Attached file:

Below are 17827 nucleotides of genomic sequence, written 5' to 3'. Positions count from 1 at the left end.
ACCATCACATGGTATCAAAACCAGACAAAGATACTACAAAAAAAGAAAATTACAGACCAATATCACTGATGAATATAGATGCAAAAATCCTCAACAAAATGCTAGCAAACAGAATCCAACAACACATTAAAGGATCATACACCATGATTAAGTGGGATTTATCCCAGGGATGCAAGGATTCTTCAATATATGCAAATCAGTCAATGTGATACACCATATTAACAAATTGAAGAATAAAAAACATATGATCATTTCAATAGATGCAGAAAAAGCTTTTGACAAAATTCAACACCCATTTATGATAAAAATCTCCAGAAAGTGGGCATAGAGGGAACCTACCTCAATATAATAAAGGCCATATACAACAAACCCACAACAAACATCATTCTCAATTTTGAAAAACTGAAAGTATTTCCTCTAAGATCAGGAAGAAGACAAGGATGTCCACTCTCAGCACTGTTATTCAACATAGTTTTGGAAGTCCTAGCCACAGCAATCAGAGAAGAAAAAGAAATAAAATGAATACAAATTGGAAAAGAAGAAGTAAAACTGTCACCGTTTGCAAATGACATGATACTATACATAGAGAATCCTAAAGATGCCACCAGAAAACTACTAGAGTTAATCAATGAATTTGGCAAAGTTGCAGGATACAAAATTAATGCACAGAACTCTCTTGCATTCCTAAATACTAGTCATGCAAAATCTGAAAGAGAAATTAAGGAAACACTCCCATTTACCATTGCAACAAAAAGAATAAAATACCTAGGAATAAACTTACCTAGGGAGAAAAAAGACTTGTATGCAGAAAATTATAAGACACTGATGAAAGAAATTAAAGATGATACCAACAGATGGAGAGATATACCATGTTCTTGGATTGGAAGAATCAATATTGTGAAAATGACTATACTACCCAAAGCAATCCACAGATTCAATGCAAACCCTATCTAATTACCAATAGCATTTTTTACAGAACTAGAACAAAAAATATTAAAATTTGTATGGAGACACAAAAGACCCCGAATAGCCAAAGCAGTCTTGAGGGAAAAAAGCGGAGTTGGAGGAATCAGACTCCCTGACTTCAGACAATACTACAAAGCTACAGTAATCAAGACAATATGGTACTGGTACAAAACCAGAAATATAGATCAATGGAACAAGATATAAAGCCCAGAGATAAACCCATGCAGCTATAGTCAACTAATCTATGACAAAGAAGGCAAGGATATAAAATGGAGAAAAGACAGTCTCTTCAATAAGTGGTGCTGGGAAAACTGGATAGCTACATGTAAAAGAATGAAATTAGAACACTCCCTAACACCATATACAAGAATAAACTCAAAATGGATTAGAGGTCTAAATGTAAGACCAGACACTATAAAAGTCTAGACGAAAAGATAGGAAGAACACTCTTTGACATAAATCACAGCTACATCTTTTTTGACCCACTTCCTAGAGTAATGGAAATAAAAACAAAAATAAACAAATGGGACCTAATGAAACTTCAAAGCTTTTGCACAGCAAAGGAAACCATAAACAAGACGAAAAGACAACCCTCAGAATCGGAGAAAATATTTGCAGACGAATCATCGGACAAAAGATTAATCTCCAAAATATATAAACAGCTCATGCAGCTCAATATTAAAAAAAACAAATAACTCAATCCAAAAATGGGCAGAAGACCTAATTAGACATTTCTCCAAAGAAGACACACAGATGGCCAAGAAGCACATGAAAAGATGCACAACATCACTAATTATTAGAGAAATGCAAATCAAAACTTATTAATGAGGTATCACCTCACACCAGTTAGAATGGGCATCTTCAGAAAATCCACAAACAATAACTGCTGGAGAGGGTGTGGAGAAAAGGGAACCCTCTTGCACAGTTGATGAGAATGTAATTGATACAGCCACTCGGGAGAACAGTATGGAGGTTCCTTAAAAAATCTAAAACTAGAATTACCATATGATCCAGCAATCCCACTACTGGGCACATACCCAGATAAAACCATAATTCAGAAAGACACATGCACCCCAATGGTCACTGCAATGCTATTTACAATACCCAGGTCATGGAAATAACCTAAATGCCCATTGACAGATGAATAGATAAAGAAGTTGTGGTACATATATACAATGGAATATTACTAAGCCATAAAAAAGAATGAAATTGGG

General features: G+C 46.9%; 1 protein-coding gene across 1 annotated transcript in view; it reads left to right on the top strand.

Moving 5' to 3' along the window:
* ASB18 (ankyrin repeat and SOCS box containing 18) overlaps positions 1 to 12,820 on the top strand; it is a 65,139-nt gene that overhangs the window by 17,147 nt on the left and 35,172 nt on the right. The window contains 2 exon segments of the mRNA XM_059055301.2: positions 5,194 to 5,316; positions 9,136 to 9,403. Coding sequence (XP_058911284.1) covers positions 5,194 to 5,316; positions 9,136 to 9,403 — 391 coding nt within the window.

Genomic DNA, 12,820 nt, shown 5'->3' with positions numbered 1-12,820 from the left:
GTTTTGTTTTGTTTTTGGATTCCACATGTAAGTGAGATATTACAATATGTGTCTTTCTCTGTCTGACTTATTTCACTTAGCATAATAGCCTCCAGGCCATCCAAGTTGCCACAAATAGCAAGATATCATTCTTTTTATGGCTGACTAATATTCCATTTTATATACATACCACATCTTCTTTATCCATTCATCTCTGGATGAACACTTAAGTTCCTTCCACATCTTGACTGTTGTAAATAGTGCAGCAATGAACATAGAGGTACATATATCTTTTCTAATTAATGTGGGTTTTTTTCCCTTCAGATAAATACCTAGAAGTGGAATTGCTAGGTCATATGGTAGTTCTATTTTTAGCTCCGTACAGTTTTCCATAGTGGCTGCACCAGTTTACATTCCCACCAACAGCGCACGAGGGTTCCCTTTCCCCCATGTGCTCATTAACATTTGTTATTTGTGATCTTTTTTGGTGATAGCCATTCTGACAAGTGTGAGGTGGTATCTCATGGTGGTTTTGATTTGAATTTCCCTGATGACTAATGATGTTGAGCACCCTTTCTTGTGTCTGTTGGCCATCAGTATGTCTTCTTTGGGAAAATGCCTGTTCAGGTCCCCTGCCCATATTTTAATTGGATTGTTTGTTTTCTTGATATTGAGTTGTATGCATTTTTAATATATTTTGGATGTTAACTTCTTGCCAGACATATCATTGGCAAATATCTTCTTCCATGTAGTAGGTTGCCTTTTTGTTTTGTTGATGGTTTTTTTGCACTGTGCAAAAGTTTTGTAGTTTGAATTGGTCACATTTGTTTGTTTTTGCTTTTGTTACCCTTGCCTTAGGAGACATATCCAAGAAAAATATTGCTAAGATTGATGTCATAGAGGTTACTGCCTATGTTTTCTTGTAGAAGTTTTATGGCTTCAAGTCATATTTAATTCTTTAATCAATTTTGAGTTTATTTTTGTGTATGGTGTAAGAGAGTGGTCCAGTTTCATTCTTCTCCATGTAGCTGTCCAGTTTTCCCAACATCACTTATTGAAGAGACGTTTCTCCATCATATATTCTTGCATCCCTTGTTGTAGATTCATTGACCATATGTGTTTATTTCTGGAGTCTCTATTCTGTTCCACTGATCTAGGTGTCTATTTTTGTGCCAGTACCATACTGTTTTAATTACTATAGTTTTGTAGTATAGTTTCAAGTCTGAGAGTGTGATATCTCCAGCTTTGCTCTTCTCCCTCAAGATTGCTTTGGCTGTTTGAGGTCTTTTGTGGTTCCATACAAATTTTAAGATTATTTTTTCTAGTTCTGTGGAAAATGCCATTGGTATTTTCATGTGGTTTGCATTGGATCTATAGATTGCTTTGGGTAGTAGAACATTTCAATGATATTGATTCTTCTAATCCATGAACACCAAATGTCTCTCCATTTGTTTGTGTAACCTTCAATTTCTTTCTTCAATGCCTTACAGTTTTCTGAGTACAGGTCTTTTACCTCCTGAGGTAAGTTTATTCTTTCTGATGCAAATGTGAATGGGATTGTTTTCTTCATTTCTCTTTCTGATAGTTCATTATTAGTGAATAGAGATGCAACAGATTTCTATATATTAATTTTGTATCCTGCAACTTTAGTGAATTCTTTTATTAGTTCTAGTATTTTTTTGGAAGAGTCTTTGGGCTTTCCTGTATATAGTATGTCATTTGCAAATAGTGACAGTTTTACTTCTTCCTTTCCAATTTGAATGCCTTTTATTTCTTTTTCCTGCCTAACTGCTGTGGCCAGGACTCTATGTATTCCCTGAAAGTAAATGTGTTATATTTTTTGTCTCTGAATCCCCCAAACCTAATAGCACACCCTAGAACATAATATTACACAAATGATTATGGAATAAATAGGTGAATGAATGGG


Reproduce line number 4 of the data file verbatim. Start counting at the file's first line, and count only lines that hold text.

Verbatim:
Moving 5' to 3' along the window: